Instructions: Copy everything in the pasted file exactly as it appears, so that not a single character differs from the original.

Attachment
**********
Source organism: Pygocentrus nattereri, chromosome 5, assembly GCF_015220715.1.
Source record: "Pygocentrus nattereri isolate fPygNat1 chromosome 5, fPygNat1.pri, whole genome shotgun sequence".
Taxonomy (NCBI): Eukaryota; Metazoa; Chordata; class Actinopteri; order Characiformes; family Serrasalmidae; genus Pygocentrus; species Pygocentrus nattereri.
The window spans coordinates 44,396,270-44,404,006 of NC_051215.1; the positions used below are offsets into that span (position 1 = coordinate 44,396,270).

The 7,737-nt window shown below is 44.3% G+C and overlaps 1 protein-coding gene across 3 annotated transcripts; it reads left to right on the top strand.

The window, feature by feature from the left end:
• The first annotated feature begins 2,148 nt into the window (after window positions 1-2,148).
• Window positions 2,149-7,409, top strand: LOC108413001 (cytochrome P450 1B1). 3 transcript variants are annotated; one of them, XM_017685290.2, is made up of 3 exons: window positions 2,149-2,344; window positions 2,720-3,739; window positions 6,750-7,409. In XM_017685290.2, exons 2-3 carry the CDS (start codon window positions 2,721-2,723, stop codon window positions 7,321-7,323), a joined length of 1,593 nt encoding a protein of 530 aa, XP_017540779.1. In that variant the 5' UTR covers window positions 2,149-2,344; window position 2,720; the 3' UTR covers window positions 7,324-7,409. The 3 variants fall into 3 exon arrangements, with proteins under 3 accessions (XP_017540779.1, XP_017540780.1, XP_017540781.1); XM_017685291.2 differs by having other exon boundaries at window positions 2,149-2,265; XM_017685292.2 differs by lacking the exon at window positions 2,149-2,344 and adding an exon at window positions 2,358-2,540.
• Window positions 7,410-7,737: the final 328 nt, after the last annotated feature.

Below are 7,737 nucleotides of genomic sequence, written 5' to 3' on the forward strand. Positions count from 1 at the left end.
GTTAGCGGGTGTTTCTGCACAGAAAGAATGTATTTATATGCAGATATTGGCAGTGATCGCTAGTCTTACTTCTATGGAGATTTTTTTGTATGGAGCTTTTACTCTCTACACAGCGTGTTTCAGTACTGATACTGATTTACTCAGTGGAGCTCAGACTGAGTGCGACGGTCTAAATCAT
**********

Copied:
Source organism: Pygocentrus nattereri, chromosome 5, assembly GCF_015220715.1.
Source record: "Pygocentrus nattereri isolate fPygNat1 chromosome 5, fPygNat1.pri, whole genome shotgun sequence".
Taxonomy (NCBI): Eukaryota; Metazoa; Chordata; class Actinopteri; order Characiformes; family Serrasalmidae; genus Pygocentrus; species Pygocentrus nattereri.
The window spans coordinates 44,396,270-44,404,006 of NC_051215.1; the positions used below are offsets into that span (position 1 = coordinate 44,396,270).

The 7,737-nt window shown below is 44.3% G+C and overlaps 1 protein-coding gene across 3 annotated transcripts; it reads left to right on the top strand.

The window, feature by feature from the left end:
• The first annotated feature begins 2,148 nt into the window (after window positions 1-2,148).
• Window positions 2,149-7,409, top strand: LOC108413001 (cytochrome P450 1B1). 3 transcript variants are annotated; one of them, XM_017685290.2, is made up of 3 exons: window positions 2,149-2,344; window positions 2,720-3,739; window positions 6,750-7,409. In XM_017685290.2, exons 2-3 carry the CDS (start codon window positions 2,721-2,723, stop codon window positions 7,321-7,323), a joined length of 1,593 nt encoding a protein of 530 aa, XP_017540779.1. In that variant the 5' UTR covers window positions 2,149-2,344; window position 2,720; the 3' UTR covers window positions 7,324-7,409. The 3 variants fall into 3 exon arrangements, with proteins under 3 accessions (XP_017540779.1, XP_017540780.1, XP_017540781.1); XM_017685291.2 differs by having other exon boundaries at window positions 2,149-2,265; XM_017685292.2 differs by lacking the exon at window positions 2,149-2,344 and adding an exon at window positions 2,358-2,540.
• Window positions 7,410-7,737: the final 328 nt, after the last annotated feature.

Below are 7,737 nucleotides of genomic sequence, written 5' to 3' on the forward strand. Positions count from 1 at the left end.
GTTAGCGGGTGTTTCTGCACAGAAAGAATGTATTTATATGCAGATATTGGCAGTGATCGCTAGTCTTACTTCTATGGAGATTTTTTTGTATGGAGCTTTTACTCTCTACACAGCGTGTTTCAGTACTGATACTGATTTACTCAGTGGAGCTCAGACTGAGTGCGACGGTCTAAATCAT